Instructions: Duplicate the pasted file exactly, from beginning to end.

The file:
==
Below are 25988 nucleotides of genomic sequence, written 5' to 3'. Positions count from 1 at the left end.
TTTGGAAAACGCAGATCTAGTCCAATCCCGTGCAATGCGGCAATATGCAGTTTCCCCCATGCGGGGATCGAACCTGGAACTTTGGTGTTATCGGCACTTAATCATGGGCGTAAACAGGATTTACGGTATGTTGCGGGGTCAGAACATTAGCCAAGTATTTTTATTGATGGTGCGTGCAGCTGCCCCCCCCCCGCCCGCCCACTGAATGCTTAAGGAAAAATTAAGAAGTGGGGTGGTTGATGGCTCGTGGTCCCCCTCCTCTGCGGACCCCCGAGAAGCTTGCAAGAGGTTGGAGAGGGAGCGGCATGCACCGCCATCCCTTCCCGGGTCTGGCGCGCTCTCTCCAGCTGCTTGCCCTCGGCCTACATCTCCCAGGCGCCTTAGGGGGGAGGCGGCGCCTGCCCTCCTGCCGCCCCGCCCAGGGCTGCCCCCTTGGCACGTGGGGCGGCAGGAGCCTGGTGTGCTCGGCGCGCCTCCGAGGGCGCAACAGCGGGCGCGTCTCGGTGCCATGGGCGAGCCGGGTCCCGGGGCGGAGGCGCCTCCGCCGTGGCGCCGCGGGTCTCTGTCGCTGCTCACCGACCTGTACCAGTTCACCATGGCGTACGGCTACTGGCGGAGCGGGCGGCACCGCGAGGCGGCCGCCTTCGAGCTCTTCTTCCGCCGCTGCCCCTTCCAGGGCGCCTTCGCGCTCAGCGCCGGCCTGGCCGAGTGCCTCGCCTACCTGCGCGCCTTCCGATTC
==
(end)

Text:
Below are 25988 nucleotides of genomic sequence, written 5' to 3'. Positions count from 1 at the left end.
TTTGGAAAACGCAGATCTAGTCCAATCCCGTGCAATGCGGCAATATGCAGTTTCCCCCATGCGGGGATCGAACCTGGAACTTTGGTGTTATCGGCACTTAATCATGGGCGTAAACAGGATTTACGGTATGTTGCGGGGTCAGAACATTAGCCAAGTATTTTTATTGATGGTGCGTGCAGCTGCCCCCCCCCCGCCCGCCCACTGAATGCTTAAGGAAAAATTAAGAAGTGGGGTGGTTGATGGCTCGTGGTCCCCCTCCTCTGCGGACCCCCGAGAAGCTTGCAAGAGGTTGGAGAGGGAGCGGCATGCACCGCCATCCCTTCCCGGGTCTGGCGCGCTCTCTCCAGCTGCTTGCCCTCGGCCTACATCTCCCAGGCGCCTTAGGGGGGAGGCGGCGCCTGCCCTCCTGCCGCCCCGCCCAGGGCTGCCCCCTTGGCACGTGGGGCGGCAGGAGCCTGGTGTGCTCGGCGCGCCTCCGAGGGCGCAACAGCGGGCGCGTCTCGGTGCCATGGGCGAGCCGGGTCCCGGGGCGGAGGCGCCTCCGCCGTGGCGCCGCGGGTCTCTGTCGCTGCTCACCGACCTGTACCAGTTCACCATGGCGTACGGCTACTGGCGGAGCGGGCGGCACCGCGAGGCGGCCGCCTTCGAGCTCTTCTTCCGCCGCTGCCCCTTCCAGGGCGCCTTCGCGCTCAGCGCCGGCCTGGCCGAGTGCCTCGCCTACCTGCGCGCCTTCCGATTC